About Mon Forest Towns
The Monongahela National Forest (MNF), in the northcentral highlands of West Virginia, comprises roughly a million acres of National Forest System lands. The numerous rural communities that are surrounded by the MNF have long had their livelihoods tied to the coal and timber industries and wood products. Over the last few decades, these industries have waned and these communities are struggling to find a new path forward.
oday, an approximate 1.3 million visitors come to th
e Monongahela National Forest each year. It is a place where visitors can enjoy
breathtaking vistas, peaceful country roads, gently flowing streams, and glimpses
of many plants and animals. The MNF was established in 1920 and encompasses one
of the most ecologically diverse areas in the United States, with elevations
from just under 1,000 feet to 4,863 feet above sea level. The MNF is a ‘working’
forest, which provides timber, water, grazing, minerals and recreational opportunities.
The national importance of the recreation resource of the Monongahela has been
recognized through the designation of the Spruce Knob – Seneca Rocks National
Recreation Area, the first NRA in the Forest Service, National Scenic Byway status
for the Highland Scenic Highway, and eight Wilderness Areas. Dispersed recreation
opportunities abound for hiking, backpacking, fishing, hunting, mountain biking,
climbing, and kayaking.
MNF staff includes a Forest Supervisor, four District Rangers, and Recreation Program
The recreation economy has been recognized by the United States Department of Agriculture as an emerging or priority area of national need. According to the Outdoor Industry of America, the outdoor recreation economy generates $887 billion in spending, supports 7.6 million direct American jobs and generates $125 billion in federal, state, and local tax revenue. Outdoor recreation is a growing and diverse economic super sector that is a vital cornerstone of successful communities that cannot be ignored, yet, many rural communities lack the capacity and resources needed to successfully support and capitalize on the recreation economy.
The USDA Forest Service values the communities in and around the Monongahela National Forest and has an emphasis in its mission to support efforts that foster a vibrant recreation economy. This is not only reflected in our national priorities, it is rooted in our history, land ethic, and our employees who live and work in our Mon Forest Towns. The FS strives to be good neighbors that promote shared stewardship through partnership, volunteerism, and great customer service.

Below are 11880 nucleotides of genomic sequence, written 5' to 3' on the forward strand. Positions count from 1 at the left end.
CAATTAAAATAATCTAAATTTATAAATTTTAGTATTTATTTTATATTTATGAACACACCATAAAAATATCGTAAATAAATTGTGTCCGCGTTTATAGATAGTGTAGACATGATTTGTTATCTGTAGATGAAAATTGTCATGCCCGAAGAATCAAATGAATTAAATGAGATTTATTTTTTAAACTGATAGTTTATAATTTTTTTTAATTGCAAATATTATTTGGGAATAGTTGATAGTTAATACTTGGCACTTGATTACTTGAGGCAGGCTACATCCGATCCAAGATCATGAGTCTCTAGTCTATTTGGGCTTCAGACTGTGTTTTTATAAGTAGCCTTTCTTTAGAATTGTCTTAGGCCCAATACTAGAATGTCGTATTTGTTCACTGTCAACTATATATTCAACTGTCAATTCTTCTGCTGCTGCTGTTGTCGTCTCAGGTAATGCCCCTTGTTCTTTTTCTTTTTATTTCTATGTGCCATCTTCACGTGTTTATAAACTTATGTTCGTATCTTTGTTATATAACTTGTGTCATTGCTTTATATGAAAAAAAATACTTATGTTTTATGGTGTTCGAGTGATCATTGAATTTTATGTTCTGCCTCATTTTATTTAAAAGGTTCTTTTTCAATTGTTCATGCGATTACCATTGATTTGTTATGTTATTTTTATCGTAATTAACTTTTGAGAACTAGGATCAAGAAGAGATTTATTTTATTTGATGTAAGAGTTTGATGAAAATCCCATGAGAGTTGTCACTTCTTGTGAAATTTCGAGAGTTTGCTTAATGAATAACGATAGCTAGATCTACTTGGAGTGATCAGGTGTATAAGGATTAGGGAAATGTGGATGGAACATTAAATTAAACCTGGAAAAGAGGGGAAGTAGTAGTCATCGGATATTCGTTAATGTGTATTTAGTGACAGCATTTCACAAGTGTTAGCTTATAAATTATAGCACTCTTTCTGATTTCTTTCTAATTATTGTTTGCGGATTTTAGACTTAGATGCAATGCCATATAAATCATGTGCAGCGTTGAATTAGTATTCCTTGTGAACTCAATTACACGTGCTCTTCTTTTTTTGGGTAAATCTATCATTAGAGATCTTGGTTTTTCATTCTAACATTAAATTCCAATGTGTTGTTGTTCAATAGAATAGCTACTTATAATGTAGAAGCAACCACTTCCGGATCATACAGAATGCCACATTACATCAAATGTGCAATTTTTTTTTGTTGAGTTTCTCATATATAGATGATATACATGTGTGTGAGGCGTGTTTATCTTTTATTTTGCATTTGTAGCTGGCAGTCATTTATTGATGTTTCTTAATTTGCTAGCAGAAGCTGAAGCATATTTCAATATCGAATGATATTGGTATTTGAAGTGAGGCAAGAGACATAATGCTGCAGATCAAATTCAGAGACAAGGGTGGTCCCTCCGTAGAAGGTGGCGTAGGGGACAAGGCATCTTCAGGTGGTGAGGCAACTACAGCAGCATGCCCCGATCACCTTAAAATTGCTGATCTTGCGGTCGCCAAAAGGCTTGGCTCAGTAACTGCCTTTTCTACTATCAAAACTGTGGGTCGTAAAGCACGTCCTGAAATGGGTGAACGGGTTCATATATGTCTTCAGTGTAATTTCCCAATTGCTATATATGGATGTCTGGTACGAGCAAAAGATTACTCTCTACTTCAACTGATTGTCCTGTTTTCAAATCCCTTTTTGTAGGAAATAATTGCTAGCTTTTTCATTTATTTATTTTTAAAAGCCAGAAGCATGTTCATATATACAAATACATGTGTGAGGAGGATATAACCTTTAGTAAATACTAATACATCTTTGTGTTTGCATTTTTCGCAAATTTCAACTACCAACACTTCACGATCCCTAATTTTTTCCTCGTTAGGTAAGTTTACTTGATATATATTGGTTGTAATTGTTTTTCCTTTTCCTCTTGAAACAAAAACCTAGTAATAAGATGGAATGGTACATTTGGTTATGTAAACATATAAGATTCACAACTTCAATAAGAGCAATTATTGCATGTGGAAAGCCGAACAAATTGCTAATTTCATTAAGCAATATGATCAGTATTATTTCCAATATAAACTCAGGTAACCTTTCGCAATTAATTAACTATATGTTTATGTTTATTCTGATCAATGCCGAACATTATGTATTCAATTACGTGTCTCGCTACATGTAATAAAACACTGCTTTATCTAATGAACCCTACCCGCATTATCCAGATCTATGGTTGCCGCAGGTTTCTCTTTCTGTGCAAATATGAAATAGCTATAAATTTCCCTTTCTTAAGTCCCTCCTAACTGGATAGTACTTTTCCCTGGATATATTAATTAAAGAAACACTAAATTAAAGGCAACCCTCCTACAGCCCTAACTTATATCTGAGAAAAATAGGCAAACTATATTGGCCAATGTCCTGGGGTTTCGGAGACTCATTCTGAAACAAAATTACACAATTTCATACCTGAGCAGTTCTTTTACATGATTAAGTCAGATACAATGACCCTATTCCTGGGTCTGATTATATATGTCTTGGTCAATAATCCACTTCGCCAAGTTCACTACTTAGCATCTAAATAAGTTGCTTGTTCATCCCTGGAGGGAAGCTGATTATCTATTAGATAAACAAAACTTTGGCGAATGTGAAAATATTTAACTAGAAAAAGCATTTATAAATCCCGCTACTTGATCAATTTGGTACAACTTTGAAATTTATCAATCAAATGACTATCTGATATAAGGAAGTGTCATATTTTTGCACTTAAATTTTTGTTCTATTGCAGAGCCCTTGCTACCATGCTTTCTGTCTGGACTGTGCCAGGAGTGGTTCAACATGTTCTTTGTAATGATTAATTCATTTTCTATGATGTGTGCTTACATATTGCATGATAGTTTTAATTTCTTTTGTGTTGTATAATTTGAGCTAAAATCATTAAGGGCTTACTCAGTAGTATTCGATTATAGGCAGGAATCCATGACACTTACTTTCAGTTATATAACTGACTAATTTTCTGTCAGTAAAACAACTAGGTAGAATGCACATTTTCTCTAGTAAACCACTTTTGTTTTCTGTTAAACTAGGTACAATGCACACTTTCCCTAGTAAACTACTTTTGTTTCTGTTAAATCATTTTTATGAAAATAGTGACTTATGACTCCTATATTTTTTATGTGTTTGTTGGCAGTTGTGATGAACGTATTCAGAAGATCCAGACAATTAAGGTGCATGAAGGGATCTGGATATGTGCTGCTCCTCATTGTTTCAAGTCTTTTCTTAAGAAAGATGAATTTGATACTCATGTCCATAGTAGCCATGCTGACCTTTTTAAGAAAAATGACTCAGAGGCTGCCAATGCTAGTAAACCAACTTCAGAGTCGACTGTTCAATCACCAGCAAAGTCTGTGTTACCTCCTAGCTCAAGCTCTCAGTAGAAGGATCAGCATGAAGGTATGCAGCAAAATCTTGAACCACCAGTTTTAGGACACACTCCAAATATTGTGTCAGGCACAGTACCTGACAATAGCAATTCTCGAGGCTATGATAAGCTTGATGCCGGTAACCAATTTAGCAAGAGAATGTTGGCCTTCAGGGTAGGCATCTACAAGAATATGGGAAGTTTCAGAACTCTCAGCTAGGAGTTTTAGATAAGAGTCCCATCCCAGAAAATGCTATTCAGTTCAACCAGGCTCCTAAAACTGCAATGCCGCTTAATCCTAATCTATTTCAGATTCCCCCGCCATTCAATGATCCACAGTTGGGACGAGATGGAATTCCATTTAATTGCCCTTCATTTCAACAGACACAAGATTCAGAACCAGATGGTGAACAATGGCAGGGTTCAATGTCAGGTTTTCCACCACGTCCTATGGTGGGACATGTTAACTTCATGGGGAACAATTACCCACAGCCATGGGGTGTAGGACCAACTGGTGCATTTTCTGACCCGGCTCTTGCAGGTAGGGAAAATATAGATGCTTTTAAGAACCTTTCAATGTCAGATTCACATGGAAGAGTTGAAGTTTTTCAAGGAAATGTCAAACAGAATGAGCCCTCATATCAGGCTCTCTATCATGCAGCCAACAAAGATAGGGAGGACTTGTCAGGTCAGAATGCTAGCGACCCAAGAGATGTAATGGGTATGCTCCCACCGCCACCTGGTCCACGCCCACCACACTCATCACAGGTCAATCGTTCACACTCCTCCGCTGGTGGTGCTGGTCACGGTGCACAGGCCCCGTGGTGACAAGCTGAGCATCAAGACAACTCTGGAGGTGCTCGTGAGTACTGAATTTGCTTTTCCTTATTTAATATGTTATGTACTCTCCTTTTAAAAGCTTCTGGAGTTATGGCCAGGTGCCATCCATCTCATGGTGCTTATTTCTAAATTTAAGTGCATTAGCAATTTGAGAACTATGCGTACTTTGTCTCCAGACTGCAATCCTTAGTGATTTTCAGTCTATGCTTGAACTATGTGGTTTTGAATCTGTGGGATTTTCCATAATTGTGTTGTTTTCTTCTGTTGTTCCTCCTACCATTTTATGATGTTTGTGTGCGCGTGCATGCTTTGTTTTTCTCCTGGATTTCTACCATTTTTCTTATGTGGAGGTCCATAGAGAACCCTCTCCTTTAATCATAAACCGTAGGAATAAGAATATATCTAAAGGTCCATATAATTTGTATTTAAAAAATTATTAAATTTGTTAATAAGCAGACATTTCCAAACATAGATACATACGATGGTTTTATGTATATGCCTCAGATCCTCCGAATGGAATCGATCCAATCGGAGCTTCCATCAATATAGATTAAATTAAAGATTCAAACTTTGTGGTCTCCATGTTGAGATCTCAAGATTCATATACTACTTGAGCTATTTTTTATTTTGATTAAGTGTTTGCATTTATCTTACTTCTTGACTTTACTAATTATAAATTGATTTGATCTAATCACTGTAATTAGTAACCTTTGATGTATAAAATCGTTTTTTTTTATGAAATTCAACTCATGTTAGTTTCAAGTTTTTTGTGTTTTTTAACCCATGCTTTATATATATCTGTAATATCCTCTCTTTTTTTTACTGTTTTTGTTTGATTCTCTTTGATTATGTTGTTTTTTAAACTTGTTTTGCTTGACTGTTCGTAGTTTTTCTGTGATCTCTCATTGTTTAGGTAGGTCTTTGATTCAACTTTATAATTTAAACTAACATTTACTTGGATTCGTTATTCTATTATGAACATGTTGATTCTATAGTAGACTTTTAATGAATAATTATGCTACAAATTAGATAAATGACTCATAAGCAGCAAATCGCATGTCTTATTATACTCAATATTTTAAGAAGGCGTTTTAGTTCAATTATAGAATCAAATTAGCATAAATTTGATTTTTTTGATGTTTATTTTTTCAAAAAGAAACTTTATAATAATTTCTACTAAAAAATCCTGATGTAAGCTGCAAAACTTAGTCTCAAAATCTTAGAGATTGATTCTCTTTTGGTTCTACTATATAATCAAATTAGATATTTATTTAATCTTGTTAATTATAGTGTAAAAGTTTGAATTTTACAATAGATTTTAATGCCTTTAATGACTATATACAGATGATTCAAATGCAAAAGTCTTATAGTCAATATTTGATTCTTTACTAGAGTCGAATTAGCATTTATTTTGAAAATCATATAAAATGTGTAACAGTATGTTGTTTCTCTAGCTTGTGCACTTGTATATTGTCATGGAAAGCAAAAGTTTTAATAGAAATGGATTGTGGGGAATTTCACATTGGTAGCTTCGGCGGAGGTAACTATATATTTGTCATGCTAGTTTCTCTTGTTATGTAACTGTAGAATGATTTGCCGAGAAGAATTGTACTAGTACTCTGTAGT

The Forest Service recognizes that it manages these federal lands directly impacts the surrounding communities. This connection is what led the USDA Forest Service to connect with its rural communities. The FS role has been to serve as conveners that work to link gateway communities, the USDA, WVU, and our partners in order to break down barriers between agencies and to better support these communities. The FS also brings attention to funding opportunities and provides support when this partnership applies for grants. The FS is excited to continue to support this collective effort to build and maintain an economy that thrives off of recreation, tourism, healthy landscapes, and active land management.
The 2017 USDA Recreation Economy Resource Guide empowers Rural Development field staff, Forest Service district rangers, and the Cooperative Extension System to identify funding and technical assistance resources and best practices available to best support small business development in the communities they serve, enhance the local recreation economy, improve quality of life for locals and the positive experiences of visiting recreation enthusiasts.
West Virginia University Extension Service has broad educational, research and technical
assistance resources that can help with planning associated with the recreational
economy. WVU Extension employs an
Appreciative Participatory Planning and Action framework which seeks to
find and emphasize the positive, successes, and strengths as a means to empower
communities, groups, and organizations, to plan and manage development and conservation.
USDA Rural Development provides support to the Monongahela National Forest Recreation Economies initiative by Identifying potential technical assistance, grant and loan candidates and informing Forest Service District Rangers about available funding and technical assistance resources in Rural Development that can support the recreation industry and encourage them to work with Rural Development field staff whenever the opportunity arises to build partnerships. This can include proactively connecting funding and technical assistance candidates with Rural Development field staff, collaborating in forest land management planning and implementation, and sharing best practices.
Our vision is to connect communities to each other, to the forest, and to our natural resources to generate positive and tangible outcomes that will improve quality of life and vitality of this region.
We will pursue this vision together with our partners
through three key objectives:
through three key objectives: